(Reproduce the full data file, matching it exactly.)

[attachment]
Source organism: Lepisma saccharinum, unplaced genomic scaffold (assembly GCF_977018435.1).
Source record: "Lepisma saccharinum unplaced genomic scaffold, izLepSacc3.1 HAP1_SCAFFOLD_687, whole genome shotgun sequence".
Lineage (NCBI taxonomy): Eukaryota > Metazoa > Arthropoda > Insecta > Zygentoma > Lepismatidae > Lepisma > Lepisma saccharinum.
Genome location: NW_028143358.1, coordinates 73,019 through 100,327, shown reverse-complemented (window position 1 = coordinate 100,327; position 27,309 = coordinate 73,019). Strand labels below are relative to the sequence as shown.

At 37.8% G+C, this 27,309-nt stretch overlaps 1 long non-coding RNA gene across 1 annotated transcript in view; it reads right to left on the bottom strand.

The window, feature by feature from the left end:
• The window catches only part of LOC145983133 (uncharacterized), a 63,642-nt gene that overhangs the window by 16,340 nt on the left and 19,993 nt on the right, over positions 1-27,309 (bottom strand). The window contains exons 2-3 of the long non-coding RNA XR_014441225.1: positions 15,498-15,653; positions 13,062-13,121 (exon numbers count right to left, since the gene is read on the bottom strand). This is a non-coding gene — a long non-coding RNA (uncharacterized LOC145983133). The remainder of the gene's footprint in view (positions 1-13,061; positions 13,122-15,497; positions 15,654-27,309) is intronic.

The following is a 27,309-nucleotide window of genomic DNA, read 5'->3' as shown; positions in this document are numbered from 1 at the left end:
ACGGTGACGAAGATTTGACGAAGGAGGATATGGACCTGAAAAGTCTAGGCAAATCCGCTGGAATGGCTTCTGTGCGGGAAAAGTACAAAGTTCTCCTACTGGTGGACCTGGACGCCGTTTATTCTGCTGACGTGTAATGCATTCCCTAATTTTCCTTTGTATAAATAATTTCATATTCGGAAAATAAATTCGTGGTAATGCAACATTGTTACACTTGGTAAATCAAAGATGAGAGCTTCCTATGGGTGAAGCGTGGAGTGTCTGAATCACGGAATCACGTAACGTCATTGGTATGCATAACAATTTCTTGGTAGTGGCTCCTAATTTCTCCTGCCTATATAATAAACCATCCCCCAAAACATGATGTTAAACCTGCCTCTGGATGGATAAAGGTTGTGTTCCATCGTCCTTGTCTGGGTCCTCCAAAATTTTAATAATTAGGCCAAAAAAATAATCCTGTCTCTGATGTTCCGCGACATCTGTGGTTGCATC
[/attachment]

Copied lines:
Source organism: Lepisma saccharinum, unplaced genomic scaffold (assembly GCF_977018435.1).
Source record: "Lepisma saccharinum unplaced genomic scaffold, izLepSacc3.1 HAP1_SCAFFOLD_687, whole genome shotgun sequence".
Lineage (NCBI taxonomy): Eukaryota > Metazoa > Arthropoda > Insecta > Zygentoma > Lepismatidae > Lepisma > Lepisma saccharinum.
Genome location: NW_028143358.1, coordinates 73,019 through 100,327, shown reverse-complemented (window position 1 = coordinate 100,327; position 27,309 = coordinate 73,019). Strand labels below are relative to the sequence as shown.

At 37.8% G+C, this 27,309-nt stretch overlaps 1 long non-coding RNA gene across 1 annotated transcript in view; it reads right to left on the bottom strand.

The window, feature by feature from the left end:
• The window catches only part of LOC145983133 (uncharacterized), a 63,642-nt gene that overhangs the window by 16,340 nt on the left and 19,993 nt on the right, over positions 1-27,309 (bottom strand). The window contains exons 2-3 of the long non-coding RNA XR_014441225.1: positions 15,498-15,653; positions 13,062-13,121 (exon numbers count right to left, since the gene is read on the bottom strand). This is a non-coding gene — a long non-coding RNA (uncharacterized LOC145983133). The remainder of the gene's footprint in view (positions 1-13,061; positions 13,122-15,497; positions 15,654-27,309) is intronic.

The following is a 27,309-nucleotide window of genomic DNA, read 5'->3' as shown; positions in this document are numbered from 1 at the left end:
ACGGTGACGAAGATTTGACGAAGGAGGATATGGACCTGAAAAGTCTAGGCAAATCCGCTGGAATGGCTTCTGTGCGGGAAAAGTACAAAGTTCTCCTACTGGTGGACCTGGACGCCGTTTATTCTGCTGACGTGTAATGCATTCCCTAATTTTCCTTTGTATAAATAATTTCATATTCGGAAAATAAATTCGTGGTAATGCAACATTGTTACACTTGGTAAATCAAAGATGAGAGCTTCCTATGGGTGAAGCGTGGAGTGTCTGAATCACGGAATCACGTAACGTCATTGGTATGCATAACAATTTCTTGGTAGTGGCTCCTAATTTCTCCTGCCTATATAATAAACCATCCCCCAAAACATGATGTTAAACCTGCCTCTGGATGGATAAAGGTTGTGTTCCATCGTCCTTGTCTGGGTCCTCCAAAATTTTAATAATTAGGCCAAAAAAATAATCCTGTCTCTGATGTTCCGCGACATCTGTGGTTGCATC